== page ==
31 December 2022

Meet the 'Stand with Ukraine' protesters you've driven past for more than 10 months

| James Coleman
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Ukraine protest

Nathan Burraston and Graham Marning at the Ukraine protest on Canberra Avenue. Photo: James Coleman.

It’s been going on for more than 10 months now. When Russia launched a full-scale invasion of neighbouring Ukraine on 24 February 2022, people on the other side of the world starting protesting it. In Canberra, opposite the Russian embassy on Canberra Avenue, they’ve been at it every day of the week – bar Sunday – ever since.

The “Stand with Ukraine – Canberra” group might be marked by the usual protest ingredients – flags, placards and megaphones – but there’s a lot going on behind the scenes. For instance, the group has just sent two bottles of gin to the Ukrainian president as a symbol of Canberra’s fundraising efforts to help the people fighting for their homeland.

The custom label reads: “Presented with the love of Australia, to Volodymyr Zelenskyy”.

Nathan Burraston is one of the brains behind the initiative, and says it all started when he heard how many civilians were being maimed and killed by Russian-laid landmines, many along evacuation routes.

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Australian prime minister Anthony Albanese’s pledge of $100 million of military aid funding for Ukraine might cover the cost of larger equipment, but Nathan saw an opportunity for more de-mining tools; chiefly, metal detectors.

At his request, metal detector company Garrett Australia agreed to supply hundreds of them, with a humanitarian discount, so Nathan turned to the Federal and ACT governments for interest in funding it.

“We unfortunately got no response from either, so we thought, ‘we’ll just have to do this ourselves’.”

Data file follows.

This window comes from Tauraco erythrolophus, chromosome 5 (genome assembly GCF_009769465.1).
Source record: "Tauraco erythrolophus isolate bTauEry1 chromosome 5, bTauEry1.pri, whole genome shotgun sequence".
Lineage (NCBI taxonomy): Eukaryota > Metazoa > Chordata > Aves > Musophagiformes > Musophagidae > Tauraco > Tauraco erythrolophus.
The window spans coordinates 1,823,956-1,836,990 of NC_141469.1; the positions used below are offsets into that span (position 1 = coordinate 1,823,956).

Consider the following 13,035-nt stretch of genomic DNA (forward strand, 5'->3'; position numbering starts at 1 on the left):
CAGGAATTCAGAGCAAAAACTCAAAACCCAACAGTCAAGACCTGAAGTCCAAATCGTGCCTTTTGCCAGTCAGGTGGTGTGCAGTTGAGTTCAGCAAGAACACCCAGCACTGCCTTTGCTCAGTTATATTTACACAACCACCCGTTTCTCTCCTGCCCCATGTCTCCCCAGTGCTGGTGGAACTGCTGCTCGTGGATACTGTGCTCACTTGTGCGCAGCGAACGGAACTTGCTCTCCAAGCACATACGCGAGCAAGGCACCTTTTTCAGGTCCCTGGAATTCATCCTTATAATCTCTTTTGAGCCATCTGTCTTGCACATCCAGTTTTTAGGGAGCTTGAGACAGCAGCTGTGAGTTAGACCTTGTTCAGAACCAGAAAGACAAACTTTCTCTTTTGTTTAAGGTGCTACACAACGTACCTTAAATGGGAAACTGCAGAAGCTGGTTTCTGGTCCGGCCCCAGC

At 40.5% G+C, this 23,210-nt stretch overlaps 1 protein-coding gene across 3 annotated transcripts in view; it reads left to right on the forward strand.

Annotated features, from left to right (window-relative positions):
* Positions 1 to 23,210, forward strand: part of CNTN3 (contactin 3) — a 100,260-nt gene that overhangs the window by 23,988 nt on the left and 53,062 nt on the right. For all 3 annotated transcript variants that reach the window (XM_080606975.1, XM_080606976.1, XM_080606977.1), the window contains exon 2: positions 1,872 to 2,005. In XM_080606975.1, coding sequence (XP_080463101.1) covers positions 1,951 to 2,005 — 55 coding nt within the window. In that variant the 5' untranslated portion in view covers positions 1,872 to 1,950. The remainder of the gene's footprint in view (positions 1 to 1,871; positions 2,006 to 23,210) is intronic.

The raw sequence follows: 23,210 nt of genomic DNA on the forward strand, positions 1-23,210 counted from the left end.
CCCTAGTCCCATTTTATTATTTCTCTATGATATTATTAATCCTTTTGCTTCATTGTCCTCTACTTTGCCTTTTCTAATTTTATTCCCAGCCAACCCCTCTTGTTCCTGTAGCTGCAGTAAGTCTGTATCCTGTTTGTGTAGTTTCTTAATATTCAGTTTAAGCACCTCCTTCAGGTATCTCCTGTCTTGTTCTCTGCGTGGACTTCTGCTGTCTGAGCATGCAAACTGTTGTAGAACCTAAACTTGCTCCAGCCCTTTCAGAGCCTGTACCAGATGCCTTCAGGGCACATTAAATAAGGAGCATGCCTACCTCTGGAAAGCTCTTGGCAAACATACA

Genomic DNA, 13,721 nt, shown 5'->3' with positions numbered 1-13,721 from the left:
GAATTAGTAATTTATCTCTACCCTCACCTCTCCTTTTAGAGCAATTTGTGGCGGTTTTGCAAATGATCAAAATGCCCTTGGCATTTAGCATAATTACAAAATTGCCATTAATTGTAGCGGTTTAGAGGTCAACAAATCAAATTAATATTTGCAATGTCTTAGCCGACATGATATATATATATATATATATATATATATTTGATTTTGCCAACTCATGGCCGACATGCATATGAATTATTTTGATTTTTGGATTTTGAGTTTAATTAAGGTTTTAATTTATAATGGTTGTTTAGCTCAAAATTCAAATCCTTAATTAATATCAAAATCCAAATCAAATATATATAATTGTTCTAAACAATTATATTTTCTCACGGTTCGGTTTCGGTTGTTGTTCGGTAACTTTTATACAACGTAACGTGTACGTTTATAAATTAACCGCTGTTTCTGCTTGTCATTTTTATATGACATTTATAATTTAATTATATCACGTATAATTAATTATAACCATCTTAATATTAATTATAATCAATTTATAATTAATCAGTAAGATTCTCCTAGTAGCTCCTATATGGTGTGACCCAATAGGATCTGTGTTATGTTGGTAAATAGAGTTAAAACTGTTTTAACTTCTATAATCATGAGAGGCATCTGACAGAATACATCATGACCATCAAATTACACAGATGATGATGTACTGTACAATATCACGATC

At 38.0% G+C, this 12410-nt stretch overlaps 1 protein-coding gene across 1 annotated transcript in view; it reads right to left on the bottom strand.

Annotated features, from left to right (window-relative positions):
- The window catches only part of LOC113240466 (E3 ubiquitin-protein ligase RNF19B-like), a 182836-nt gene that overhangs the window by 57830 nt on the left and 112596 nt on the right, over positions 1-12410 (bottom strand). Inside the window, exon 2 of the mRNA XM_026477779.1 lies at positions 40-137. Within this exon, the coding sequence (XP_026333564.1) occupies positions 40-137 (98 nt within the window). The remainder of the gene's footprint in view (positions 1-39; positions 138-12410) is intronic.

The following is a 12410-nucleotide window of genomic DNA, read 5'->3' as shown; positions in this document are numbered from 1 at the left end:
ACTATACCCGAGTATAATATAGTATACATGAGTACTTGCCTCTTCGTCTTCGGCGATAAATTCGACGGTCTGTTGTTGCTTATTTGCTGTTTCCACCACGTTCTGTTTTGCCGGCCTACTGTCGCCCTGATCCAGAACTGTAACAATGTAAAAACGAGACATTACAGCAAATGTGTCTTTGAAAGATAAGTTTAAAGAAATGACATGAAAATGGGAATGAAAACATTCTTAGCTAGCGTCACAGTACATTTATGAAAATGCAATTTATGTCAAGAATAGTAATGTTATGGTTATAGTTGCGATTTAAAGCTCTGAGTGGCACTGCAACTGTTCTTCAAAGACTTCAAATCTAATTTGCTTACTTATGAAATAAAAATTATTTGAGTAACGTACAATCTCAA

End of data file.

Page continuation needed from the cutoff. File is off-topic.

The group has since raised more than $95,000 on Australian crowd-funding website Chuffed – mostly from Canberrans’ donations – and sent 60 metal detectors to Ukraine, with another 30 set to go.

To accelerate the funding, the group also collaborated with a distillery in Queensland, Sunshine and Sons, to create their own ‘Kherson liberation gin‘. It’s so named because – at the time all this was happening – the Ukrainian city of Kherson was liberated from eight months of Russian occupation.

“The label, with its ‘jumpman’ artwork, was created by an artist based in Ukraine, but because there were frequent power and communication blackouts, it had to be finished off in Australia.”

More than 1100 bottles of the gin have been sold so far, at $99 each.

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Nathan is not Ukrainian, nor does he have family or friends over there. He was inspired to join the Canberra protest by a former work colleague of Ukrainian descent.

“I’ve never protested anything in my life, but I felt compelled to join when I saw the atrocities and obvious war crimes on the news,” he said.

Similarly, the Kingston Hotel – on the other side of Canberra Avenue – has joined in. The owners have run up the Ukrainian flag from a new flagpole and opened up a room inside for storage of the group’s placards and banners.

For others, the connection to Ukraine is blood-deep.

Marusya Jacyshyn was among the initial protesters to gather outside the Department of Foreign Affairs and Trade in Barton the day after news of the invasion broke and outside the Russian embassy the following weekend.

“I have family in Ukraine, some in the armed forces,” she says.

“Even in western Ukraine, the people are traumatised. There’s often no electricity or water, and they can just be standing on their balcony when missiles are flying overhead.”

Marusya’s hoping the continuous protest will gnaw away at the local embassy to the point where talk of it reaches Russian president Vladimir Putin and his government. Already, reports are coming through of Ukrainians encouraged by the show of solidarity in Canberra.

Olga D’Ambrosio, together with her husband and son, has called Canberra home for nearly seven years. Her dad and brother remain in Kiev, and while she’s able to stay in touch with them “it’s hard because of Russian attacks on infrastructure nearly every week”.

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“They can lose power and communication lines for days, so I can’t even find out if they are okay,” she said. “It’s very scary.”

Olga tries to go to the protest as often as she can as one of only a handful of things she feels she can do to help.

“I try to help as much as I can, sending them rechargeable lights and power banks and warm clothes and oodies to keep them warm during the cold winter.”

But Marusya says the call is for Canberrans to continue to honk and help as they’re able, particularly as the group gears up for the next big fundraising initiative – portable beds for the Ukrainian troops.

“People have been very generous,” she said.

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